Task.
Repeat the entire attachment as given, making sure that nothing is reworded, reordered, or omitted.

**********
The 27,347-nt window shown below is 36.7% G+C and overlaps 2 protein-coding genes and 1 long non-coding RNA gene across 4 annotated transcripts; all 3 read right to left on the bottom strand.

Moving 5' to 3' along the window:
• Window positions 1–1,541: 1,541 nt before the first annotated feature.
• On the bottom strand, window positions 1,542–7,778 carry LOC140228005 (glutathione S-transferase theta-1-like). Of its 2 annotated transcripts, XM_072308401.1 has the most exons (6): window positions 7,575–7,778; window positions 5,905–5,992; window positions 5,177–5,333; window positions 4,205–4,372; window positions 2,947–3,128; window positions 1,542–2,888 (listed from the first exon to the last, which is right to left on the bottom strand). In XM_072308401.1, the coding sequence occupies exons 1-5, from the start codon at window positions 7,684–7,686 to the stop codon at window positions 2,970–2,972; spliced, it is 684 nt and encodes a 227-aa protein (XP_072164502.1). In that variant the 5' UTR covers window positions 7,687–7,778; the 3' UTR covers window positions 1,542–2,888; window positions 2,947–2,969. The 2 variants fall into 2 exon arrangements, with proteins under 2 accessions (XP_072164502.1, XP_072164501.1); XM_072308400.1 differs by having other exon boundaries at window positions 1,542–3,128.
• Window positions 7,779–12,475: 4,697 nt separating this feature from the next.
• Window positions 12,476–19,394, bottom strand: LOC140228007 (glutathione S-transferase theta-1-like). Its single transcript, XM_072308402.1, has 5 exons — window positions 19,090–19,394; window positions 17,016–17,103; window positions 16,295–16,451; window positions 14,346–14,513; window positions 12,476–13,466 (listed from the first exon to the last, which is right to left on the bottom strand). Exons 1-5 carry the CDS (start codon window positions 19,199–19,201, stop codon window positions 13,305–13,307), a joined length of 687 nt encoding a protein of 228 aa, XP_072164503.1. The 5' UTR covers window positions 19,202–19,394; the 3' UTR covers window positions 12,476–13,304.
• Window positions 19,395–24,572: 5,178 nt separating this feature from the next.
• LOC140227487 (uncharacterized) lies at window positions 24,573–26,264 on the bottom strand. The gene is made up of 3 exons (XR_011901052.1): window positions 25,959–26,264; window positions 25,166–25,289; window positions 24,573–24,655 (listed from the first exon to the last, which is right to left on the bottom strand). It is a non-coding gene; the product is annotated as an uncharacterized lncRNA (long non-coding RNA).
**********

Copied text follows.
The 27,347-nt window shown below is 36.7% G+C and overlaps 2 protein-coding genes and 1 long non-coding RNA gene across 4 annotated transcripts; all 3 read right to left on the bottom strand.

Moving 5' to 3' along the window:
• Window positions 1–1,541: 1,541 nt before the first annotated feature.
• On the bottom strand, window positions 1,542–7,778 carry LOC140228005 (glutathione S-transferase theta-1-like). Of its 2 annotated transcripts, XM_072308401.1 has the most exons (6): window positions 7,575–7,778; window positions 5,905–5,992; window positions 5,177–5,333; window positions 4,205–4,372; window positions 2,947–3,128; window positions 1,542–2,888 (listed from the first exon to the last, which is right to left on the bottom strand). In XM_072308401.1, the coding sequence occupies exons 1-5, from the start codon at window positions 7,684–7,686 to the stop codon at window positions 2,970–2,972; spliced, it is 684 nt and encodes a 227-aa protein (XP_072164502.1). In that variant the 5' UTR covers window positions 7,687–7,778; the 3' UTR covers window positions 1,542–2,888; window positions 2,947–2,969. The 2 variants fall into 2 exon arrangements, with proteins under 2 accessions (XP_072164502.1, XP_072164501.1); XM_072308400.1 differs by having other exon boundaries at window positions 1,542–3,128.
• Window positions 7,779–12,475: 4,697 nt separating this feature from the next.
• Window positions 12,476–19,394, bottom strand: LOC140228007 (glutathione S-transferase theta-1-like). Its single transcript, XM_072308402.1, has 5 exons — window positions 19,090–19,394; window positions 17,016–17,103; window positions 16,295–16,451; window positions 14,346–14,513; window positions 12,476–13,466 (listed from the first exon to the last, which is right to left on the bottom strand). Exons 1-5 carry the CDS (start codon window positions 19,199–19,201, stop codon window positions 13,305–13,307), a joined length of 687 nt encoding a protein of 228 aa, XP_072164503.1. The 5' UTR covers window positions 19,202–19,394; the 3' UTR covers window positions 12,476–13,304.
• Window positions 19,395–24,572: 5,178 nt separating this feature from the next.
• LOC140227487 (uncharacterized) lies at window positions 24,573–26,264 on the bottom strand. The gene is made up of 3 exons (XR_011901052.1): window positions 25,959–26,264; window positions 25,166–25,289; window positions 24,573–24,655 (listed from the first exon to the last, which is right to left on the bottom strand). It is a non-coding gene; the product is annotated as an uncharacterized lncRNA (long non-coding RNA).